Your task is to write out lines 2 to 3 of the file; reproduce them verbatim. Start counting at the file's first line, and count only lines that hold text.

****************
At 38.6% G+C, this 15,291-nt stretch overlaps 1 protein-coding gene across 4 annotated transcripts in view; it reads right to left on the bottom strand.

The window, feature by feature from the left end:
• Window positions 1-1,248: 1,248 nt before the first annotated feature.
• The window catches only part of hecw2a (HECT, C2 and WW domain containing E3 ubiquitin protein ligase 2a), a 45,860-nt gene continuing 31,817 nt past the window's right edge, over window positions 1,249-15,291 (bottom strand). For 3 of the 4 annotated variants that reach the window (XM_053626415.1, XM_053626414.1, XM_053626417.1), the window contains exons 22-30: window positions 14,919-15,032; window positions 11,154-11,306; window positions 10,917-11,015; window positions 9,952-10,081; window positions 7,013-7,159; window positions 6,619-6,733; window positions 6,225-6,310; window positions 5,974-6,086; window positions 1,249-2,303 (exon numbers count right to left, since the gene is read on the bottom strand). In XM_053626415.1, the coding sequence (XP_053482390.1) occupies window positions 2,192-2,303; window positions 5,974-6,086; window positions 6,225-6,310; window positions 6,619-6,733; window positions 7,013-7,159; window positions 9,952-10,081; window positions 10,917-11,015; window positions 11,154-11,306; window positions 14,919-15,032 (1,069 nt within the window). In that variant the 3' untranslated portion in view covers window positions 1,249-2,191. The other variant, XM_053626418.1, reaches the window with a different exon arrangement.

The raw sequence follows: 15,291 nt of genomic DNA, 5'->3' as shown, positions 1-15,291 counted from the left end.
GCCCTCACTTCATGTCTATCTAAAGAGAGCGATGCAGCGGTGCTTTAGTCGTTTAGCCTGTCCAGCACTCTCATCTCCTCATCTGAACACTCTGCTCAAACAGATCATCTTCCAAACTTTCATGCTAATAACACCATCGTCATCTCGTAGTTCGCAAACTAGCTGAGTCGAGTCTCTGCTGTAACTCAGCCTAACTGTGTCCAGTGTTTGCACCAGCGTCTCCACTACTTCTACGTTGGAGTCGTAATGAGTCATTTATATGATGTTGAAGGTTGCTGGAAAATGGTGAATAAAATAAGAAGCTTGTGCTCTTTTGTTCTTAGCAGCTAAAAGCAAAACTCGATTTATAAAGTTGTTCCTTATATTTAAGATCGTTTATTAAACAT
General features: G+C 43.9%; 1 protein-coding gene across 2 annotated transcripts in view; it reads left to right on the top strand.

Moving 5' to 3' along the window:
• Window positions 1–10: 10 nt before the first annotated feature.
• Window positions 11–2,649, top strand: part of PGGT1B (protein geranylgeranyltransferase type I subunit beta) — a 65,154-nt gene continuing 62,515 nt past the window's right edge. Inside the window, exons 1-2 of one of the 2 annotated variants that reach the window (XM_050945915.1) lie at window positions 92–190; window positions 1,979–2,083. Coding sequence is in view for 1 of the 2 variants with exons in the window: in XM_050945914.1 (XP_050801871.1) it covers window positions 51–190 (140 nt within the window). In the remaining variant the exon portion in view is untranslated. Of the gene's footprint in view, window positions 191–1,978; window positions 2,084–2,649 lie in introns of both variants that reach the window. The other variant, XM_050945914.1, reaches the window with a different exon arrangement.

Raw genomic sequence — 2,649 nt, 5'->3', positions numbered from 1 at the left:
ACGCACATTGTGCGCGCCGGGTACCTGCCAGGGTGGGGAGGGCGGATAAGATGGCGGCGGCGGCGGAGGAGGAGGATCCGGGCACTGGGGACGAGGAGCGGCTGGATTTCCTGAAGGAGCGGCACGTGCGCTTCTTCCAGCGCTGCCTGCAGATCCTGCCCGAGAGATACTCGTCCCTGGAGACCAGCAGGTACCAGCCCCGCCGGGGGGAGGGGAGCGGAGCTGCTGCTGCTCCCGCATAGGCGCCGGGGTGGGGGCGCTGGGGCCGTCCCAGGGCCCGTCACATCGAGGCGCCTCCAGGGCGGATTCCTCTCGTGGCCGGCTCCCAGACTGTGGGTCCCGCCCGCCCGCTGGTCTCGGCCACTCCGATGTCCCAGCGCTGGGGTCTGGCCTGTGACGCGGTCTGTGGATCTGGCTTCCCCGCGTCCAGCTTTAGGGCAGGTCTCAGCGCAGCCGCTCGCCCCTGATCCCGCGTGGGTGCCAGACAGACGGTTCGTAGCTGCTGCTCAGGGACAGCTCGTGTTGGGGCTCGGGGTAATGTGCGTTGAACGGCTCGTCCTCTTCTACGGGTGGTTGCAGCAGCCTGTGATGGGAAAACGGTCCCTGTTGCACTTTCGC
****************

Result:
The window, feature by feature from the left end:
• Window positions 1-1,248: 1,248 nt before the first annotated feature.